by Chris Woodford. Last updated: December 24, 2018.
Transistors are the tiny electronic components that changed the world: you'll find them in everything from calculators and computers to telephones, radios, and hearing aids. They're amazingly versatile, but that doesn't mean they can do everything. Although we can use them to switch tiny electrical currents on and off (that's the basic principle behind computer memory), and transform small currents into somewhat larger ones (that's how an amplifier works), they're not very useful when it comes to handling much bigger currents. Another drawback is that they turn off altogether as soon as the switching current is removed, which means they're not so useful in devices such as alarms where you want a circuit to trigger and stay on indefinitely. For those sorts of jobs, we can turn to a somewhat similar electronic component called a thyristor, which has things in common with diodes, resistors, and transistors. Thryristors are reasonably easy to understand, though most of the explanations you'll find online are unnecessarily complex and often confusing beyond belief. So that's our starting point: let's see if we can take a clear and simple look at what thyristors are, how they work, and what kinds of things we can use them for!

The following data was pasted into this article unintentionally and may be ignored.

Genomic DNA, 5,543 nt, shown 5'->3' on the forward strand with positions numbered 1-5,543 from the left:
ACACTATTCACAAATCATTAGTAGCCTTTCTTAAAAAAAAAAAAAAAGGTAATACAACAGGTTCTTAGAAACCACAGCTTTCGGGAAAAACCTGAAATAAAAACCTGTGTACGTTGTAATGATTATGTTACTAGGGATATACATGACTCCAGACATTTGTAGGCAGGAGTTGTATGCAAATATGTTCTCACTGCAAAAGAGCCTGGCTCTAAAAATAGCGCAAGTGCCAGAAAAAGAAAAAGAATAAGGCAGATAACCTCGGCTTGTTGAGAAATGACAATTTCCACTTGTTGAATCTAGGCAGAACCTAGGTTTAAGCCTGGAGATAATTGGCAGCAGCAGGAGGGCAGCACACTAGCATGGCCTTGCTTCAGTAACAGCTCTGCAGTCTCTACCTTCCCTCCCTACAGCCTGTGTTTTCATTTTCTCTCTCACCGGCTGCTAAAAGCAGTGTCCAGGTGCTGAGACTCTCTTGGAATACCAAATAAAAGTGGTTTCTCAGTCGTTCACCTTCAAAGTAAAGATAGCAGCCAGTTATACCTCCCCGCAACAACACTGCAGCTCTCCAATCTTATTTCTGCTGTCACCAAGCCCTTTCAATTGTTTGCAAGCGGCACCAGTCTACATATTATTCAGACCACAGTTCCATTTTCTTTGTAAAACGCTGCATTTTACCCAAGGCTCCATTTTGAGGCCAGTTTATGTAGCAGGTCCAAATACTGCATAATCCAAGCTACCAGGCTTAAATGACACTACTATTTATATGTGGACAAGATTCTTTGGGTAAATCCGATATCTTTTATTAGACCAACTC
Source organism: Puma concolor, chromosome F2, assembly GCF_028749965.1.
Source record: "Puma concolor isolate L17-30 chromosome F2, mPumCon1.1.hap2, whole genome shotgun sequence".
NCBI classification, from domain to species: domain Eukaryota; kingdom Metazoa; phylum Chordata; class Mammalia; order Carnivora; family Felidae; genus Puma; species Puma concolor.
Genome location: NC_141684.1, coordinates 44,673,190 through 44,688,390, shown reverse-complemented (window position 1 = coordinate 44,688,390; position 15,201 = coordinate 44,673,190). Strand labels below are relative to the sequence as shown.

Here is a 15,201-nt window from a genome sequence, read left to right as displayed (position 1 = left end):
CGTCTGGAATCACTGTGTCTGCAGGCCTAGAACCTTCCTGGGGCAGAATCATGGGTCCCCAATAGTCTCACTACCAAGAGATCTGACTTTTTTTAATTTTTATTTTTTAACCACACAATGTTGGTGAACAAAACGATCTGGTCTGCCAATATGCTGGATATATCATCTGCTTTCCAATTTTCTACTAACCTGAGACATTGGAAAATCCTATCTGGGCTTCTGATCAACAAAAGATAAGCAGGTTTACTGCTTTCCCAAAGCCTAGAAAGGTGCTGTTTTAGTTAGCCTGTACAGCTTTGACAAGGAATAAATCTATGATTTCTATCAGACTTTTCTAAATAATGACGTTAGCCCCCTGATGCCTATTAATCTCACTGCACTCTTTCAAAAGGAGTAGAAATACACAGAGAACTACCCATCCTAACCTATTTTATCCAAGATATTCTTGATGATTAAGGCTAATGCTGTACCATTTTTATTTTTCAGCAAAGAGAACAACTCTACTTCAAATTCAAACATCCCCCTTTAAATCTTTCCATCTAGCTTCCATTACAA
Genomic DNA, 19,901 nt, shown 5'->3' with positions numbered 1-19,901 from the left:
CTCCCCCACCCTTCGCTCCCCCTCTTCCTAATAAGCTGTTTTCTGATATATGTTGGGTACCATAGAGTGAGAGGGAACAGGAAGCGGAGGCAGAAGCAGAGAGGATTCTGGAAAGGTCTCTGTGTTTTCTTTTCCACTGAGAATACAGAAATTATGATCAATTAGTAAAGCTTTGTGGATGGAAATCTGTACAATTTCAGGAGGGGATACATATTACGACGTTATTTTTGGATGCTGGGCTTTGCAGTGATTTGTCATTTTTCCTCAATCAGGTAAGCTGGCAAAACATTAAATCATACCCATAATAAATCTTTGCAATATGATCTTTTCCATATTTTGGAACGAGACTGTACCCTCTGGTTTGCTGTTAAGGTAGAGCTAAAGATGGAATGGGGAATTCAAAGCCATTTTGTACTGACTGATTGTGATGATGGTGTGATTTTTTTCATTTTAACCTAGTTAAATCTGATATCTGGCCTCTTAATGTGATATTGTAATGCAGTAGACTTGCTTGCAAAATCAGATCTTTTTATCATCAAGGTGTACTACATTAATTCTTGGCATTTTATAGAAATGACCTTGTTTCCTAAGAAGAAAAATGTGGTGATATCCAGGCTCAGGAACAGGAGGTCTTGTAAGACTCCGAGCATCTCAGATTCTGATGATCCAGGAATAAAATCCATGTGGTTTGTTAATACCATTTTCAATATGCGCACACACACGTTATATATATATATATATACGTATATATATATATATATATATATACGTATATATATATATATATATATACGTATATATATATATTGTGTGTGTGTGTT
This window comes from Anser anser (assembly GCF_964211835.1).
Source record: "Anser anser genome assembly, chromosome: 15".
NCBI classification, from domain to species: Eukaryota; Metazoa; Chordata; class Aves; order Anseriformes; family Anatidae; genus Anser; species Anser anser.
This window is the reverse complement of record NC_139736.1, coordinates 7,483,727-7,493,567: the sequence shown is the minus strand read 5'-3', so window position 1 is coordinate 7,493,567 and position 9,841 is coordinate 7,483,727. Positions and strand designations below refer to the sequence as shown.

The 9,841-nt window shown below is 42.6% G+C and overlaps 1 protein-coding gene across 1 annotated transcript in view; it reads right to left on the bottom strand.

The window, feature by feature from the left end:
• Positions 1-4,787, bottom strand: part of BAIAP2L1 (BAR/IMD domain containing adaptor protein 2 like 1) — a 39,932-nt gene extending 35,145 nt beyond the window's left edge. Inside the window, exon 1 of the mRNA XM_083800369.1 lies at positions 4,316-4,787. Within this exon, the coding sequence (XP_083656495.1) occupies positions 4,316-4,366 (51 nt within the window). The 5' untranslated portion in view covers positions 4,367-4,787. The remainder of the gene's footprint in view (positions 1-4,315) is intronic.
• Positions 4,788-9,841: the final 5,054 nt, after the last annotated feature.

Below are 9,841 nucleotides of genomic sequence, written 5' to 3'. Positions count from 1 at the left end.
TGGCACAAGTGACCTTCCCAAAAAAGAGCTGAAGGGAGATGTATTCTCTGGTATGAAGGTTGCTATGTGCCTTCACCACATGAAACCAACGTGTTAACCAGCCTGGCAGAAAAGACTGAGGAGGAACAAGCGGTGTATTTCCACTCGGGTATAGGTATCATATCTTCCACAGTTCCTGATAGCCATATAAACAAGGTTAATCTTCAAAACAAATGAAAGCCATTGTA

Photo: A typical thyristor looks a bit like a transistor—and works in a closely related way.
What are thyristors?
First, let's nail some terminology. Some people use the term silicon-controlled rectifier (SCR) interchangeably with "thyristor." In fact, silicon-controlled rectifier is a brand name that General Electric introduced to describe one particular kind of thyristor that it made. There are various other kinds of thyristors too (including ones called diacs and triacs, which are designed to work with alternating current), so the terms aren't completely synonymous. Nevertheless, this article is about keeping things simple, so we'll just talk about thyristors in the most general terms and assume SCRs are exactly the same thing. We'll refer to them as thyristors throughout.
Photo: Thyristors are widely used in electronic power control circuits like this one.